Last week I wrote about how, after three years of volunteering with Dans la Rue, I came to see Berri Square as one of the few places where Montreal’s homeless and marginalized people find common ground with more fortunate Montrealers. I concluded by saying I believe that people who are visible will tend to be better citizens.
From Gotham City to Metropolis?
Yet it seems that many Montrealers want nothing more than to put the homeless out of sight and out of mind. Earlier this month, the mayor recommended shortening the Ste-Catherine pedestrian zone to exclude Berri Square from the seasonal festivities, citing police concerns about safety around Berri Square.
And last November, when Warner Brothers opened an studio in the tower on the East side of the park, the studio director compared Place Emilie-Gamelin to Gotham City, home to Batman and well-known for it’s dark atmosphere, crime, corruption and decay. Naturally, the studio announced that they hoped to make the neighbourhood “less like Gotham City and more like Metropolis,” Superman’s world-class city. And he was clear about the demographic change that would imply.
So on one hand they’re trying to keep festival-goers and terrace-hoppers away from Berri Square while on they other, they would push out the homeless and marginalized people who do use it.
This unwillingness to find common ground is even more shameful when you consider the 170-year-old tradition of providing help and resources to those in need at Berri Square.
A place for Montreal’s homeless since 1841.
Montreal’s down and out laid claim to Berri Square long before the shops, hotels, bus station, university or even the church were established. In 1841 Emilie Gamelin founded a hospice called l’Asile de la Providence in the very same spot. Its main purpose was to provide sanctuary for elderly women, but the nuns who ran the charity also handed out hundreds of meals to the poor and homeless every day. In 1844, a wing was added along Ste-Catherine Street to house 50 orphans. But after 120 years of service, the hospice came under the developer’s axe: the City bought the land in 1962 and razed the building in order to excavate the Berri-UQAM metro terminal.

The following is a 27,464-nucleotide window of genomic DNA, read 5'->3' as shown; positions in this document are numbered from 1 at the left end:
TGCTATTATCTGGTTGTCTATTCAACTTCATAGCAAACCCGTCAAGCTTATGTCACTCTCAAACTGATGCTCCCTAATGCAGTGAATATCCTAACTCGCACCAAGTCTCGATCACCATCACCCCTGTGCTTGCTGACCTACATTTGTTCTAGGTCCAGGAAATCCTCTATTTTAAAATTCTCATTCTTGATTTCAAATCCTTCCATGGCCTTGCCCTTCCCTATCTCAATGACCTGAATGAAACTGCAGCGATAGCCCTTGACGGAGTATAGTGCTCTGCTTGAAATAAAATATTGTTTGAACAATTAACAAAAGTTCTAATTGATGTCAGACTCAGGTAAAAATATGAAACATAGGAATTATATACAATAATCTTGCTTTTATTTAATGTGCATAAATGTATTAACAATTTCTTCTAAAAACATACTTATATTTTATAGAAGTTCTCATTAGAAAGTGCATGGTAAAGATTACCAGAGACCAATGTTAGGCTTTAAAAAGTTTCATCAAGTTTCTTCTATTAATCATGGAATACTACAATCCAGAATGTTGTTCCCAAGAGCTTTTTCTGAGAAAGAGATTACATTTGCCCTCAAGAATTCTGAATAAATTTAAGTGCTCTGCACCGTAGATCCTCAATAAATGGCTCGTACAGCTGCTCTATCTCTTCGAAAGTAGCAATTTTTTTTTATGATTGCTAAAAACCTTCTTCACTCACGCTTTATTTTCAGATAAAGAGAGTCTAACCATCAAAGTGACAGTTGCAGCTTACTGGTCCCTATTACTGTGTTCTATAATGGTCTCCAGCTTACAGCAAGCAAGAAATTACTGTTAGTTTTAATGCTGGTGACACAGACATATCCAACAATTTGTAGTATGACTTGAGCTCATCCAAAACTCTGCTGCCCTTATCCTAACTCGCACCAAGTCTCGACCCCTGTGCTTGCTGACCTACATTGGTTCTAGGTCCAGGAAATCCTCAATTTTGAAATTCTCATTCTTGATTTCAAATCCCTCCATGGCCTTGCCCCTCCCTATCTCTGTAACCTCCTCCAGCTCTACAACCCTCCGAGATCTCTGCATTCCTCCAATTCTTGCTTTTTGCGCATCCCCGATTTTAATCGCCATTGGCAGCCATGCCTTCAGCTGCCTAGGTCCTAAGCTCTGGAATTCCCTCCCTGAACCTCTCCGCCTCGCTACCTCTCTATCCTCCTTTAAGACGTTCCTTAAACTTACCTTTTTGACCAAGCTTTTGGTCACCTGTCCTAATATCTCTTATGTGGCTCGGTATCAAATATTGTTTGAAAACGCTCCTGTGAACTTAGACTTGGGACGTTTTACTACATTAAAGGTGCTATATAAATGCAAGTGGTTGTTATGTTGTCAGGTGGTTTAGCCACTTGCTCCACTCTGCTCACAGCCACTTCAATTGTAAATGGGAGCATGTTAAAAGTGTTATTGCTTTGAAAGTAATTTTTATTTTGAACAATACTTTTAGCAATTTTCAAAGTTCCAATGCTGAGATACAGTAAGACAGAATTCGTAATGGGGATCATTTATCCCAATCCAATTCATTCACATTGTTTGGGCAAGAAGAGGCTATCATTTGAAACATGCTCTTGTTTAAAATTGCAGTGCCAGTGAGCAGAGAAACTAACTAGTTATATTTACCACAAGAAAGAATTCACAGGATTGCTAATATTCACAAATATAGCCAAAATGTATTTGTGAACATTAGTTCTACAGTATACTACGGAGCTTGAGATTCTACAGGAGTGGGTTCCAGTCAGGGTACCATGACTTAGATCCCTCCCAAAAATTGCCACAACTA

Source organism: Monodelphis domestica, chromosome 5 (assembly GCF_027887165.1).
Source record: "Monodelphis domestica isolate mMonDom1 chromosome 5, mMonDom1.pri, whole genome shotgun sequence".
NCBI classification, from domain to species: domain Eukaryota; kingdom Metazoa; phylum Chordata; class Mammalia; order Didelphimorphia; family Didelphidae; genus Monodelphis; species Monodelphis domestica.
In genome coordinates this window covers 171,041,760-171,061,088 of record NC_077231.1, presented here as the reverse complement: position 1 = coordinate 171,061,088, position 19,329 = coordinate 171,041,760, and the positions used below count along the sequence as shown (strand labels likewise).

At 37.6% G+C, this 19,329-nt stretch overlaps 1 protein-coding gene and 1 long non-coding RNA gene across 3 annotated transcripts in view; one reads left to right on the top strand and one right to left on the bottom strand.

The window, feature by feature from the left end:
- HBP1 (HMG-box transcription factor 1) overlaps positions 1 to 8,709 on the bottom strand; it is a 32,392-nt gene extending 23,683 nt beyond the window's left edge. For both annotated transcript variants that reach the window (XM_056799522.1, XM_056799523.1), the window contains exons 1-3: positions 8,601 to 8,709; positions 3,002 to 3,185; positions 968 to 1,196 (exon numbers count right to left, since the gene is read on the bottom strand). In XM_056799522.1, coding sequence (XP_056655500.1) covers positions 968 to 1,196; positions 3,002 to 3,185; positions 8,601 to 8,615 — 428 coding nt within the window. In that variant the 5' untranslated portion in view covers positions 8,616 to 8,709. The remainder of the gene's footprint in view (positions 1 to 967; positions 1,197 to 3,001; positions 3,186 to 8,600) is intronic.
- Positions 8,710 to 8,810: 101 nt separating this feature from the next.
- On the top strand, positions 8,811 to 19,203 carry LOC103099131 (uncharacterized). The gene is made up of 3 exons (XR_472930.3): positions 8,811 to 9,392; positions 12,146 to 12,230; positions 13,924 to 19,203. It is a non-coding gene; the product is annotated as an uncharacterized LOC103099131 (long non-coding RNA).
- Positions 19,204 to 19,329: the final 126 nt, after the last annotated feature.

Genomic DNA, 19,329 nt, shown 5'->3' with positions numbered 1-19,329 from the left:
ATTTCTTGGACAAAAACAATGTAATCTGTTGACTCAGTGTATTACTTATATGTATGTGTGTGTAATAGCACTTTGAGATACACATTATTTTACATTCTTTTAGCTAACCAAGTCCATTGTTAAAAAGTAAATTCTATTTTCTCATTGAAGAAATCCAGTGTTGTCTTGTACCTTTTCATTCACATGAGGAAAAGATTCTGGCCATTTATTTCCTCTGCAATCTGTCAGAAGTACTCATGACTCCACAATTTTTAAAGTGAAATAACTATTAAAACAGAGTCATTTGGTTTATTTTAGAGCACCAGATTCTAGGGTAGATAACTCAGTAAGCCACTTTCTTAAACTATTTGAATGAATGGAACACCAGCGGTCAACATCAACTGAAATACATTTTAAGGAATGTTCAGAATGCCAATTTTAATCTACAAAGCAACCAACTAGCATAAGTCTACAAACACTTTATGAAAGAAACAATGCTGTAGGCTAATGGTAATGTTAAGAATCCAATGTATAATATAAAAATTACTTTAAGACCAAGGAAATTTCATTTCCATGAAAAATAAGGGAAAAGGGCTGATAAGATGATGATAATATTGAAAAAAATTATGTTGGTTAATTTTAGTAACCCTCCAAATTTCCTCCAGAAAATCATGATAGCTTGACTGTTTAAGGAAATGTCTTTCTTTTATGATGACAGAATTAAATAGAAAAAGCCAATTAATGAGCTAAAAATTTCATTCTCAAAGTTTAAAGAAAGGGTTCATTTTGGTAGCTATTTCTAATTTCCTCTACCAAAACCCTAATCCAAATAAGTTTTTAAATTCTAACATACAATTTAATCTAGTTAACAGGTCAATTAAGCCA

From Square to Parc to Quartier
The lot then sat empty until 1993 when it became Berri Square. and three years later, it renamed Emilie Gamelin Park. While the new name honoured Gamelin’s work with the poor, it hid a more subtle and far-reaching implication: as a park, the city was able to enforce a curfew in the space from midnight until 6am.
In protest, 250 punks and street kids camped out overnight in the square. A flyer promoting the demonstration read: “As the corporate monopoly on land continues to grow, our free public spaces become fewer and fewer…Such is the story of Berri Square. Once a place for all, now closed for business and open only to the well-groomed.” Riot police arrested 70 people and fined them for breaking the curfew, which still remains in place today.
A further bylaw in 2006 banned dogs from Parc Emilie-Gamelin and Viger Squares, which some interpret as a blatant message that street kids are unwelcome in these public spaces.
But there remained at least one occasion each year when the curfew was broken: ATSA’s annual État d’Urgence, a 3-day event that aimed to bring together homeless and the general public, in a festive atmosphere of free food, artistic performances, and urban camping. But in November 2011, the festival’s organizers wrote an open letter to Voir, explaining that they were unable to get funding to sustain the event:
Notre festival était un geste d’espoir, de création, de civisme, d’humanité. Mais le quartier change… il se nomme maintenant le Quartier des spectacles. Beaucoup d’argent y a été investi, mais l’ATSA, elle, n’a pas su en trouver pour pérenniser l’État d’urgence! On peut penser que l’argent est plus rare pour ceux qui proposent autre chose que du formaté «tourisme culturel».
État d’Urgence is an example of how programming a public space can be inclusive of more marginalized people (I blogged about the 2009 edition here). Sentier Urbain has created another inspiring model for shared public spaces. With Berri Square set to be revitalized beyond recognition, I argue that a common ground, where the homeless can be visible and find help when and if they want it, is part of our city’s heritage that is worth preserving.